Grown-up seniors have earned right to complain

It seems perhaps I didn't make myself clear on this Senior Center bugaboo. I hate to refer to it as a genuine brouhaha, because the issues don't quite qualify.

A brouhaha has a bit more substance. Such as an elementary school with no heating or air conditioning. You remember that brouhaha, don't you? The district tried to pass a school bond that would help finance school repairs so that our children might have a better environment in which to learn how to read and write? And the voters pretty much told the district to go pound sand?

Now that was a brouhaha.

Then there was the library bond. You remember that one, too, don't you? The library folks wanted to expand the facility, thinking that a forward-minded community such as ours ought to have a great library with great facilities and great hours. And the voters pretty much told the library folks to go pound sand?

Now that was a brouhaha, too.

I wrote a little piece last week suggesting that $2 lunches at the Senior Center are bound to be cold from time to time and that disputes over pool table placement or staff personalities are rather insignificant compared with making ends meet, skyrocketing medical costs and other real calamities facing Older Americans today.

A couple of those Older Americans were offended by my comments, suggesting that they had paid their dues and therefore have earned the right to bitch about anything they choose to bitch about.

For the most part, they are absolutely correct. Anyone who has survived a Depression and a couple of wars has definitely earned a place at the head of the complaint line.

But that doesn't include everyone over 65. You don't earn that right by simply breathing in and out for 65 years. I'll bet there are lots and lots of Older Americans who never contributed a thing to society. I know a few 25-year-olds who are losers today and will probably be losers when they are 65. The only visible change will be the baseball cap that will be turned from back to front.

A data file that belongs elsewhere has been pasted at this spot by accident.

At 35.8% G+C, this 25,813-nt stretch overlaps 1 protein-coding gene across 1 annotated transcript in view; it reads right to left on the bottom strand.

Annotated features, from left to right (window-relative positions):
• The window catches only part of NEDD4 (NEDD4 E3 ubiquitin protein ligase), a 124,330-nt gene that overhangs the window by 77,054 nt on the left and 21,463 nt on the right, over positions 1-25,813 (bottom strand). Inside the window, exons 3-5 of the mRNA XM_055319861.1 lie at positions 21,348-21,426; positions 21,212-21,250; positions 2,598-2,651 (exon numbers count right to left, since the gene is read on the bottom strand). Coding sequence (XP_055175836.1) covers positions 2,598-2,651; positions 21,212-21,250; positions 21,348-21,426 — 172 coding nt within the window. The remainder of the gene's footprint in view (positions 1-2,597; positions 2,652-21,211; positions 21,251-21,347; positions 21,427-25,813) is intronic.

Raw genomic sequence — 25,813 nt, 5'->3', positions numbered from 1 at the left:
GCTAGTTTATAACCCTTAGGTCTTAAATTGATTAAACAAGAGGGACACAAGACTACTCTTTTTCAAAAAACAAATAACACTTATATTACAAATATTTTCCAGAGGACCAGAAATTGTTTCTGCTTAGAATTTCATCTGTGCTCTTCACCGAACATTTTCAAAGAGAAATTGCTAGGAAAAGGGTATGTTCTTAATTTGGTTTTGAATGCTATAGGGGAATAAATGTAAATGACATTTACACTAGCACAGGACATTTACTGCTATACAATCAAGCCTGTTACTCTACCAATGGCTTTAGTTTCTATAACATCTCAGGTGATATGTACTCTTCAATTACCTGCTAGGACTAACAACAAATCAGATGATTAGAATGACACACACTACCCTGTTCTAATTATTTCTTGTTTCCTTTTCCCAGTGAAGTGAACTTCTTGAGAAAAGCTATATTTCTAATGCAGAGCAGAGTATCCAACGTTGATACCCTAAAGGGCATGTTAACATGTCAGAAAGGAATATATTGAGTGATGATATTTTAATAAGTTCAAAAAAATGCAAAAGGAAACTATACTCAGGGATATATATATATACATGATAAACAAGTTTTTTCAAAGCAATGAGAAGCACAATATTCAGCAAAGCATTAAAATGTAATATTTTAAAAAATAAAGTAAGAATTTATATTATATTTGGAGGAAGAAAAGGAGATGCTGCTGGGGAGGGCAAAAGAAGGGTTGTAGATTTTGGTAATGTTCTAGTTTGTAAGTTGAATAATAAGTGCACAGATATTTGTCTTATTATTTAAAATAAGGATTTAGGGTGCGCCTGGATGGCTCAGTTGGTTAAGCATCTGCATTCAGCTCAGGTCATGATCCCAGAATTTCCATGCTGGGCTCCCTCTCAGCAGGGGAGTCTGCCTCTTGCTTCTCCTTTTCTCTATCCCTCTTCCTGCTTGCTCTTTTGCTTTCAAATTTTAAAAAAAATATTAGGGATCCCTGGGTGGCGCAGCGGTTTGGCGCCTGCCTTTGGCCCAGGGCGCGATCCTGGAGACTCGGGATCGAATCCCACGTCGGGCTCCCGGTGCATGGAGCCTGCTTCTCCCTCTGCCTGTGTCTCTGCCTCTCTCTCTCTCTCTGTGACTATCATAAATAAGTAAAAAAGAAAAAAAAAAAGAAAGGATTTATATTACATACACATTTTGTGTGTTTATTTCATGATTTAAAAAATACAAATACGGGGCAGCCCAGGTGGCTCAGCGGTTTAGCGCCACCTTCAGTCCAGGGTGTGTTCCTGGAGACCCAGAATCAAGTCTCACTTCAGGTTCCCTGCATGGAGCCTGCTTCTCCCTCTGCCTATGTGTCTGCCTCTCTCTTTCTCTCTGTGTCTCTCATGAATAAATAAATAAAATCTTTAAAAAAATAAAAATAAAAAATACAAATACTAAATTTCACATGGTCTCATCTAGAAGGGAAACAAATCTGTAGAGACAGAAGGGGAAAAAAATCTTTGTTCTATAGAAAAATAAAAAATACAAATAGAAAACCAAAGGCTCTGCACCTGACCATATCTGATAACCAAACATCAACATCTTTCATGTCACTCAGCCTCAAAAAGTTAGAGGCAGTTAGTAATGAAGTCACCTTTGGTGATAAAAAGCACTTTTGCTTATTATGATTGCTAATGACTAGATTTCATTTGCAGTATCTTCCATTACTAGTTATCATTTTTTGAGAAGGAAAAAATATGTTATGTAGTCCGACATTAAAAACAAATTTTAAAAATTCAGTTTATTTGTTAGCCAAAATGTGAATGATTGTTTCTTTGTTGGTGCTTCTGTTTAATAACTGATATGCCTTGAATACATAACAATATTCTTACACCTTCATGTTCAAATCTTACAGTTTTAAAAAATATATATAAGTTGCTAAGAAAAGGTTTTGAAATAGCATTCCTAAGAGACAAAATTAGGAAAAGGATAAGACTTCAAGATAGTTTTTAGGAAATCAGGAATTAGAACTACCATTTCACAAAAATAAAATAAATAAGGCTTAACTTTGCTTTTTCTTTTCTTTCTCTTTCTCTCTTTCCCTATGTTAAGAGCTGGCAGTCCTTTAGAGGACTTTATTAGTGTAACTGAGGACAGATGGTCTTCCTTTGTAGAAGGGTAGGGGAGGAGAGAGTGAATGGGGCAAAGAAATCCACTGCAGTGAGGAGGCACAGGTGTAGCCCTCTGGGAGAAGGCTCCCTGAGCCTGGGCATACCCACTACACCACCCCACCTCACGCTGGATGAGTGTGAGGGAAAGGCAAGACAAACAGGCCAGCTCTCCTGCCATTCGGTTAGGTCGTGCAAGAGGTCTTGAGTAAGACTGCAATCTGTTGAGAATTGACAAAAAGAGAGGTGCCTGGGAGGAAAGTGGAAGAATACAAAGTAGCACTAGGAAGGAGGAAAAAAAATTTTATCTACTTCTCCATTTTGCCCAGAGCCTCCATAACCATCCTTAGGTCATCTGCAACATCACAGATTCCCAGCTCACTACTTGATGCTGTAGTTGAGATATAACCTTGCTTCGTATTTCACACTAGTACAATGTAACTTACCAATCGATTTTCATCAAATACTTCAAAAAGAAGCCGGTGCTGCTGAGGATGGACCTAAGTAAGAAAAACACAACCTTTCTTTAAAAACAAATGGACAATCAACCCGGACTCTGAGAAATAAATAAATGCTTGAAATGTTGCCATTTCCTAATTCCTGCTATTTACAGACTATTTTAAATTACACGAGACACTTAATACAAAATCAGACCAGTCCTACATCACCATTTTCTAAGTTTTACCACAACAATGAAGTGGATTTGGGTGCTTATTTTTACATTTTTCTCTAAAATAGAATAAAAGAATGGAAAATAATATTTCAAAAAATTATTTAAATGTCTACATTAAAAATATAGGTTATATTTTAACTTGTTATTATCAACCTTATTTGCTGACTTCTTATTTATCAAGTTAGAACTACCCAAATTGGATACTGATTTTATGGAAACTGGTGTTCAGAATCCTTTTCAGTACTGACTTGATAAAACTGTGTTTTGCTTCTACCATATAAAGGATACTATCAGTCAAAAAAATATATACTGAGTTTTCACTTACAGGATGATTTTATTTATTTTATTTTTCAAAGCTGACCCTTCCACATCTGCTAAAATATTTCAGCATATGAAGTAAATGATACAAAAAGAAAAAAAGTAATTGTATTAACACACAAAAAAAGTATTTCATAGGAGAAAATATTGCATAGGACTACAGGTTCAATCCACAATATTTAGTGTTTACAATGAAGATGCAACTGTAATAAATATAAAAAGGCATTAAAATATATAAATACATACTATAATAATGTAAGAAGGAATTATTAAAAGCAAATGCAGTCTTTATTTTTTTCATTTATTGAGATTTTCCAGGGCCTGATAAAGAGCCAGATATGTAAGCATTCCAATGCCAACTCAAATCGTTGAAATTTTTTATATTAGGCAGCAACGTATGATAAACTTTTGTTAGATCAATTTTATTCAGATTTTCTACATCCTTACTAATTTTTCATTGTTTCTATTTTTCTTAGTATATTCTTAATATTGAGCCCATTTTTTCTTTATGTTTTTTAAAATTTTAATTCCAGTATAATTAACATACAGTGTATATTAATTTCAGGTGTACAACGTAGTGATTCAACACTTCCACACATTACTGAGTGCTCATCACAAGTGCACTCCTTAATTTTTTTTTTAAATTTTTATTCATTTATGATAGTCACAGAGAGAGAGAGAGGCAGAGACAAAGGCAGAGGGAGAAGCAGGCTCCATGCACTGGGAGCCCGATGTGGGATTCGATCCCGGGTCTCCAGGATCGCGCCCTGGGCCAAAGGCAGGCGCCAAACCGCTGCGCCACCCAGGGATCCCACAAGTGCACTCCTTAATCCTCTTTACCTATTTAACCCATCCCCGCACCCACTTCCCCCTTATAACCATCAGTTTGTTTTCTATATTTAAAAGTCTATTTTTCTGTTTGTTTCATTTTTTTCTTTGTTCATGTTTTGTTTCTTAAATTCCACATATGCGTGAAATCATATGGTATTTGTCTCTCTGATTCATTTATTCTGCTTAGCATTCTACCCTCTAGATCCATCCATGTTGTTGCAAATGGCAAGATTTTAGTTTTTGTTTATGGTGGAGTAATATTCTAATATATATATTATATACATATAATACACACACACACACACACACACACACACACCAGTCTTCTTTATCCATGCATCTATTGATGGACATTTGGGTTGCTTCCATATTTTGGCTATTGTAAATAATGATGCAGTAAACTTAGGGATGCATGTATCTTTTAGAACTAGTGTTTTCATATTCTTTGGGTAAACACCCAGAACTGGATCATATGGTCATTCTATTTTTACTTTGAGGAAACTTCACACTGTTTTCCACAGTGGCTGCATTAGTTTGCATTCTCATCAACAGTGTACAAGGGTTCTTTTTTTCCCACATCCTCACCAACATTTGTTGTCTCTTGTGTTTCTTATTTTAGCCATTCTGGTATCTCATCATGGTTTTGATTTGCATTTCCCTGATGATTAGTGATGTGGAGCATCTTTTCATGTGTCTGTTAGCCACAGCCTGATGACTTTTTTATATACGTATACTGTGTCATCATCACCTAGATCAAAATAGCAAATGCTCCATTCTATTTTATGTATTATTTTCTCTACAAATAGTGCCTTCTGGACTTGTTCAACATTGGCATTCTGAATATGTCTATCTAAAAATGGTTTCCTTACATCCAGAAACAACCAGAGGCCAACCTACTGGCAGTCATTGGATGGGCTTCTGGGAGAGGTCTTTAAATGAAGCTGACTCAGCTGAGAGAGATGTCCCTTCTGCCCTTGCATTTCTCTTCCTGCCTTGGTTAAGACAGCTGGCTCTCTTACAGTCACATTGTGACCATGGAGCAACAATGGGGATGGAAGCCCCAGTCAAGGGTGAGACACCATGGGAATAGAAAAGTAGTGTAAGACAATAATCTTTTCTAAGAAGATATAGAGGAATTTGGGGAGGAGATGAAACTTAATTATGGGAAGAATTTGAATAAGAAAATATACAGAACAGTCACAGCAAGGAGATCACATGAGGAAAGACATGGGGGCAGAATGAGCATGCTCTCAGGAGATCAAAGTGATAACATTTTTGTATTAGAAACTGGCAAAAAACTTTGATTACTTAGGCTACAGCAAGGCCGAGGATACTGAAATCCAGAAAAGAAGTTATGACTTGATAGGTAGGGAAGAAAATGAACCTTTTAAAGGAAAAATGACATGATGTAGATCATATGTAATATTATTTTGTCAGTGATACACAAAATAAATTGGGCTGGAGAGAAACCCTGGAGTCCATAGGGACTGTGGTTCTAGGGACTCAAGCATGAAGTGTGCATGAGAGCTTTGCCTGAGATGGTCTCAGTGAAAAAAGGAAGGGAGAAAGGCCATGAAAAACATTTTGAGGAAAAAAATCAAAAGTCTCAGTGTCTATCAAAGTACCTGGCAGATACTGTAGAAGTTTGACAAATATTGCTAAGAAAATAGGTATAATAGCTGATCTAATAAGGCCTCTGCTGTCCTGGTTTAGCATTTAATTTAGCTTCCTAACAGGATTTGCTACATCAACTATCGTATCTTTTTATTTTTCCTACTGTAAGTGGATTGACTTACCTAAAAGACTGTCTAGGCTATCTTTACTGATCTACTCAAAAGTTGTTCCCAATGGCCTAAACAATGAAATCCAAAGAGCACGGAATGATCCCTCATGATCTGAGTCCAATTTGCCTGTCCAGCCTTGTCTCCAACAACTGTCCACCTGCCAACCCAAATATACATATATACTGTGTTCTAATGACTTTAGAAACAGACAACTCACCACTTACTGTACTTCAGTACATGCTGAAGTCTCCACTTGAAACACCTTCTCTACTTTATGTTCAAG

Unfortunately, they will probably be the most vocal in terms of demanding "something back" from society. They'll want us to pay their medical bills after smoking for 55 years in spite of the surgeon general's advice. They'll want us to pay for their food and lodging in spite of never holding down a job for more than a week. They'll vote against school bonds and library bonds because they've convinced themselves that they've "paid their dues" and that everyone else can go pound sand.

For the record, there is nothing in the Constitution mandating that cities or municipalities provide senior centers. Not that it shouldn't be. This country ought to be ashamed of the way it treats its older citizens. It should be particularly ashamed of the way it treats its older citizens who fought on battlefields to preserve the freedoms we enjoy today. They were promised medical care and other benefits that they are still fighting to receive.

Children should also be ashamed of the way they have treated their parents. Next time you want to be really depressed, swing by a convalescent home. Most are filled with Older Americans whose children have dumped them there to die alone. In many countries it is assumed that mom and dad will go to live with their children once they can no longer care for themselves. There was a deal at birth: "If you make sure my diapers are clean and keep my fingers out of electrical sockets for 18 years, I'll take care of you when you need diapers."

It was like that once in America, back in the days of family commitment. Before quickie divorces, palimony suits and multiple-parent units.

If I could change anything from my comments last week it would be the part where I encouraged the warring parties at the Carson City Senior Center to grow up.

That was inappropriate. Most of them have grown up and that is probably the gist of this whole bugaboo.

We grow up too fast and before we know it we are gray and folks are trying to shove us aside to make room for the young.

Maybe what we need more than anything at the Senior Center today is a little more respect. Perhaps the cold food, the pool table and parking are simply hangers upon which a greater issue is being pulled from the closet.

Tom Baker, who sits on the center's governing board, is a man of his word. He served on the battlefields in Vietnam and he continues to serve his country and his community today. He will certainly have earned his place at the head of the complaint line when he officially becomes an Older American.

Until then, allow Tom and the board to deal with the problems at the senior center. None of those problems seem insurmountable.

In the meantime, enjoy life. It's short and none of us will get out of it alive.

Jeff Ackerman is publisher and editor of the Nevada Appeal.


Use the comment form below to begin a discussion about this content.

Sign in to comment